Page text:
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Workers that help the laid-off are being cut themselves

08.07.12

AUGUST 2012, Allentown/Bethlehem/Easton edition of The Union News

Workers that help the laid-off are being cut themselves

BY PAUL TUCKER
THEUNIONNEWSABE@AOL.COM

REGION, July 18th- Members of the American Federation of State, County and Municipal Employees (AFSCME) Union and the Service Employees International Union (SEIU) Union’s have been notified they will be laid-off by Pennsylvania. The workers are employed in the Pennsylvania Department of Labor and Industry Department which includes workers in the Unemployment Compensation Service Centers (UCSC) and the State Workers Insurance Fund (SWIF).

Some of the lay-offs effect workers that help the jobless learn how to apply for unemployment benefits. Their jobs are to answer the phones and to process unemployment claims.

Recently Pennsylvania made it more differcult for laid-off workers to obtain benefits and continue to receive them by making the unemployed worker prove they are looking for work. Also new eligibility rules have been inplemented with various federal benefits being phased out.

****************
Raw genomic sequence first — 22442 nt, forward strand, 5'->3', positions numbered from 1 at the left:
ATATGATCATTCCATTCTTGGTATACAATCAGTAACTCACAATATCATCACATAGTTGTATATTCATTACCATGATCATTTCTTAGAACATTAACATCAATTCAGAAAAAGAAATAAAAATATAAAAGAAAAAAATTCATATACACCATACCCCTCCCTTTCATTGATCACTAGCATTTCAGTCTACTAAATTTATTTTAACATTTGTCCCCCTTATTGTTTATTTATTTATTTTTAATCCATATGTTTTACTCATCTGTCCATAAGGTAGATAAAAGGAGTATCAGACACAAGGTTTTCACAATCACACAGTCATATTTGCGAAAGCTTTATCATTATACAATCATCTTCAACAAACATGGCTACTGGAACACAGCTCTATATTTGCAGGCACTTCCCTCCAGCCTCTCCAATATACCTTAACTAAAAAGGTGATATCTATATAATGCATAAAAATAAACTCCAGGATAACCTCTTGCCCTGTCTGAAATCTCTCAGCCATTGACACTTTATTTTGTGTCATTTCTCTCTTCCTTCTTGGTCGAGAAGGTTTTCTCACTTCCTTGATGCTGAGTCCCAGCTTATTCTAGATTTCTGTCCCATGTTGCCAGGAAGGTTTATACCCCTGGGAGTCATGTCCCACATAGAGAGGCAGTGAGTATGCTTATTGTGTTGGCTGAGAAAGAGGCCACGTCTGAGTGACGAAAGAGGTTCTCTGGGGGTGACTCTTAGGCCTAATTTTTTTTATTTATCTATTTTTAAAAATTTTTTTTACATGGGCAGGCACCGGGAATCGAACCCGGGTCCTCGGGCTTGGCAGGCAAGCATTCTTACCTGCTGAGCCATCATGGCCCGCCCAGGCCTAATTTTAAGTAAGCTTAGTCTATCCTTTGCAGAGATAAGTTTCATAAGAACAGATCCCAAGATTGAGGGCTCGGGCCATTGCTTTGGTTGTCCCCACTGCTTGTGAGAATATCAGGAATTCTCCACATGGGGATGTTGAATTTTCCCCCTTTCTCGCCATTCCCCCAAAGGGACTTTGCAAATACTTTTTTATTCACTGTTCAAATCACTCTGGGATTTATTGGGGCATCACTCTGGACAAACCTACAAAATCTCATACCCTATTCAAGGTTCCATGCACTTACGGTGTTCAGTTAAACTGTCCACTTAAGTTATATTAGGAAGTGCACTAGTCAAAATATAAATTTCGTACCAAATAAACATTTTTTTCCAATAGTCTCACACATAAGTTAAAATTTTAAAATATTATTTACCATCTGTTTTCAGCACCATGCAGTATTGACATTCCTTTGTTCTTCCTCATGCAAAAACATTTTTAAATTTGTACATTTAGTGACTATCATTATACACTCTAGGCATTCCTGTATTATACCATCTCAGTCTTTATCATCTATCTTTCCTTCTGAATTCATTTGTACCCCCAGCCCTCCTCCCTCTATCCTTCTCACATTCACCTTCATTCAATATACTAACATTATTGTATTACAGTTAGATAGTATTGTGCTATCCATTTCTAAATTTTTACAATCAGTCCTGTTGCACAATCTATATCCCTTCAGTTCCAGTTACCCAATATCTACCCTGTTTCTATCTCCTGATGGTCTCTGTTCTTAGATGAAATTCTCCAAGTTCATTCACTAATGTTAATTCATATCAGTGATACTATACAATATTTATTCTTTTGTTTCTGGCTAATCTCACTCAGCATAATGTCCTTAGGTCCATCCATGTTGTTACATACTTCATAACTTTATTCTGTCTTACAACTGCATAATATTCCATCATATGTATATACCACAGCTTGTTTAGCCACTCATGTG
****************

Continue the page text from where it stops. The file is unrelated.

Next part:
When contacted by the newspaper, Pennsylvania Labor and Industry Secretary, Julia Hearthway in a statement claimed the reason for the lay-offs were because of unemployment claims dropping since the recession ended. “We aren’s back to the level of prerecession claims, but the volume has dropped to the point where the need for higher capacities and greater expense isn’t there,” she stated.

However, in reality many Pennsylvanian workers have been unemployed “long-termed” and have exhausted their unemployment benefits. Those workers are no longer considered unemployed.

According to the most recent data provided by the Pennsylvania Department of Labor and Industry’s, Center for Workforce Information and Analysis Department, approximately 475,000 workers in Pennsylvania are unemployed. That number does not count the long-termed unemployed that have exhausted their benefits.

Laid-off workers must call UCS Center’s after being laid-off and wait until their call is received. Pennsylvania is laging behind many states in its ability to deliver initial unemployment benefits in a timely manner and the lay-offs of AFSCME and SEIU members will likely cause even more delays in laid-off workers receiving benefits.

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